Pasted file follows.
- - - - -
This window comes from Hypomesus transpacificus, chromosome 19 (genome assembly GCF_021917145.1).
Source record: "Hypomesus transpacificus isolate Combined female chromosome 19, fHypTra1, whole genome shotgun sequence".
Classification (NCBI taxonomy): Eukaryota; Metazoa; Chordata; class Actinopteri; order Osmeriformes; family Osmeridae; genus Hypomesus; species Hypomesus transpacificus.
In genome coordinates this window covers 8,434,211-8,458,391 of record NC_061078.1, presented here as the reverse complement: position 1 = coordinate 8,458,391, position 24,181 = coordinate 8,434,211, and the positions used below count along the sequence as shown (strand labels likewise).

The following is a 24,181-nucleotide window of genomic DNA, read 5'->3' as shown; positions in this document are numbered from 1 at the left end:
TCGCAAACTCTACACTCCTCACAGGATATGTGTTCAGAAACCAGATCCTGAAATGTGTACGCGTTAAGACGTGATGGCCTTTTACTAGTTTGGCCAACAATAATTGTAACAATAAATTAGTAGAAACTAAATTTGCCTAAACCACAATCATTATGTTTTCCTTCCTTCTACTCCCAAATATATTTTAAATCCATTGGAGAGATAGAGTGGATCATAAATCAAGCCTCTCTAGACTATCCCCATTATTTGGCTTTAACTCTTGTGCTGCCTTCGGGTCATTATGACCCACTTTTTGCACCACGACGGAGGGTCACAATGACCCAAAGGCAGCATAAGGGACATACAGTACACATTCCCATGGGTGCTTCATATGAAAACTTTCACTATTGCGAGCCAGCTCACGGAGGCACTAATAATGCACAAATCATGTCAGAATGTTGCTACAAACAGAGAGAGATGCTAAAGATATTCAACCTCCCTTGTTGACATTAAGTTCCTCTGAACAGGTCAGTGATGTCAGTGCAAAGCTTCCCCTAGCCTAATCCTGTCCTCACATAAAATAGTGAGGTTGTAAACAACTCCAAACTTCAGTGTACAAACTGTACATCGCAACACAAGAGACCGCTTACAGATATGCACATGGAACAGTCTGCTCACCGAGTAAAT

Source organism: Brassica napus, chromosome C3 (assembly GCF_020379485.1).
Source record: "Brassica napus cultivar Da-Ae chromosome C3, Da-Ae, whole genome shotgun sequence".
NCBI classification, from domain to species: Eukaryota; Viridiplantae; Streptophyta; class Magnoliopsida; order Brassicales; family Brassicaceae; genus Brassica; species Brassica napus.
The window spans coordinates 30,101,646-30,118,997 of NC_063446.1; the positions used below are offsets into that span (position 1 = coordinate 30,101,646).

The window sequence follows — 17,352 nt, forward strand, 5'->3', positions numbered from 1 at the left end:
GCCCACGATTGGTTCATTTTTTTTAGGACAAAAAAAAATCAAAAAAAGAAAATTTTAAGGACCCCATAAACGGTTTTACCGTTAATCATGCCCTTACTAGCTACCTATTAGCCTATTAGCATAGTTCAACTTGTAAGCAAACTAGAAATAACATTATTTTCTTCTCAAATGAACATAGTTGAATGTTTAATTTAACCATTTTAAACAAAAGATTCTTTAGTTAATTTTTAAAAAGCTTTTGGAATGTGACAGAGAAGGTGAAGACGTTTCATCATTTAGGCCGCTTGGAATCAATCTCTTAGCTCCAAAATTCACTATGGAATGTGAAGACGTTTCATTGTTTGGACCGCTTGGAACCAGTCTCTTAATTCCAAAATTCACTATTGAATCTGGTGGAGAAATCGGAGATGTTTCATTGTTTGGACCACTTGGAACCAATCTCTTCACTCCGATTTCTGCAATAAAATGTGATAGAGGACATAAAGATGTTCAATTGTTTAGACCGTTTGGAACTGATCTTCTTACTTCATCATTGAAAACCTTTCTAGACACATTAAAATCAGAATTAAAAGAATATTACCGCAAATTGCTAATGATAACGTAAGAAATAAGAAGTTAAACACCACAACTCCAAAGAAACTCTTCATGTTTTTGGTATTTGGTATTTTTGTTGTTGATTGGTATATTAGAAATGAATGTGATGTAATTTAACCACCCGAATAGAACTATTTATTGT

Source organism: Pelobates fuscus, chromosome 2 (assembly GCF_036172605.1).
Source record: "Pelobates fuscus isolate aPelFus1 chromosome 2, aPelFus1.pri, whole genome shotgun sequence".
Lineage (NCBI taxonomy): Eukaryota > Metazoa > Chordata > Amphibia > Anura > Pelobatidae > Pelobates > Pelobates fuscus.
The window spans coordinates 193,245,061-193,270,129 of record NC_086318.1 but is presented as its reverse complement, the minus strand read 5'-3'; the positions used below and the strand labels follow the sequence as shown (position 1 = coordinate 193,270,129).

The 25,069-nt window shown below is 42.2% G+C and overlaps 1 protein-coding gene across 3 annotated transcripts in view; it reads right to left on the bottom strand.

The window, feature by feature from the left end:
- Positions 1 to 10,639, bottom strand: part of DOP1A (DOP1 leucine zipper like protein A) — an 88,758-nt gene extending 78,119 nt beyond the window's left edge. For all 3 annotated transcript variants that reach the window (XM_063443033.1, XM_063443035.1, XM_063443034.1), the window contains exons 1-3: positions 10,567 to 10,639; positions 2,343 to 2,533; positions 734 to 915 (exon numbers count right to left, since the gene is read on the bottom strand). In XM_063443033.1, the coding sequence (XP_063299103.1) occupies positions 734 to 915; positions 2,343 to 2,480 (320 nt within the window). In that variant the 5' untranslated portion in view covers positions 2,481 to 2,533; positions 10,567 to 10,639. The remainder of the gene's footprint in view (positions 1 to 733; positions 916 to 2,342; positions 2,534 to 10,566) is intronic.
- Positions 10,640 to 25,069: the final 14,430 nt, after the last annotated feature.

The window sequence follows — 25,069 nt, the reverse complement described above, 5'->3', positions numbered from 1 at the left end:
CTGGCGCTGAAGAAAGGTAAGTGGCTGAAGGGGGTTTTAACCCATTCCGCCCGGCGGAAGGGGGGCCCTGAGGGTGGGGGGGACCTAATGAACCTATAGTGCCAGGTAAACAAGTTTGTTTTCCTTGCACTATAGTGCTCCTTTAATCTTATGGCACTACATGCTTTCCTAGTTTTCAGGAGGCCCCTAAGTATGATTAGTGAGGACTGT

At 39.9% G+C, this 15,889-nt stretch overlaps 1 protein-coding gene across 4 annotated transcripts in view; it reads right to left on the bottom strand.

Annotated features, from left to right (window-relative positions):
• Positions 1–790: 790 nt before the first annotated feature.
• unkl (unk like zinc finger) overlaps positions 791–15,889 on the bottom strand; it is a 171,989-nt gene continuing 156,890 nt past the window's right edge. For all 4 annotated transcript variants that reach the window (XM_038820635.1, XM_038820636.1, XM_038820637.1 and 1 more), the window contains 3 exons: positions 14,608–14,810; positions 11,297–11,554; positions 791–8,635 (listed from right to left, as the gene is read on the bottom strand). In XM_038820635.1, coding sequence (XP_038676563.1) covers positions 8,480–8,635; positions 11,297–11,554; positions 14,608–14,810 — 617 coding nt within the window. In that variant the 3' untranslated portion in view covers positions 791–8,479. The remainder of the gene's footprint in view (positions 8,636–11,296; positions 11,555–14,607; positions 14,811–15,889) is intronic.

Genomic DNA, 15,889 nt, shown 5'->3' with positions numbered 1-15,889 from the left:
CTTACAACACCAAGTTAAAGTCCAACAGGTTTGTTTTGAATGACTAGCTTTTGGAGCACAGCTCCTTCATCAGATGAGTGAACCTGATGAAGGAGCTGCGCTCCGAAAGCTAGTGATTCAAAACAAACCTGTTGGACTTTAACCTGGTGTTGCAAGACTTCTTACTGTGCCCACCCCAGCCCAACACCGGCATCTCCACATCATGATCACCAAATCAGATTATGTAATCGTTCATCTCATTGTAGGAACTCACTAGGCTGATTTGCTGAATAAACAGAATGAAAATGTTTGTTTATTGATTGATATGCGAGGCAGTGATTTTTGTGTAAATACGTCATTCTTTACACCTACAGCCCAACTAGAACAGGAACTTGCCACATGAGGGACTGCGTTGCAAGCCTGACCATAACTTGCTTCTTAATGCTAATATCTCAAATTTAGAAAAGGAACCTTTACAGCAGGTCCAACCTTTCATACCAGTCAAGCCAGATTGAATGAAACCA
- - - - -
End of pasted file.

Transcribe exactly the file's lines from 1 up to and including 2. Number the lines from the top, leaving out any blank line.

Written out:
This window comes from Hypomesus transpacificus, chromosome 19 (genome assembly GCF_021917145.1).
Source record: "Hypomesus transpacificus isolate Combined female chromosome 19, fHypTra1, whole genome shotgun sequence".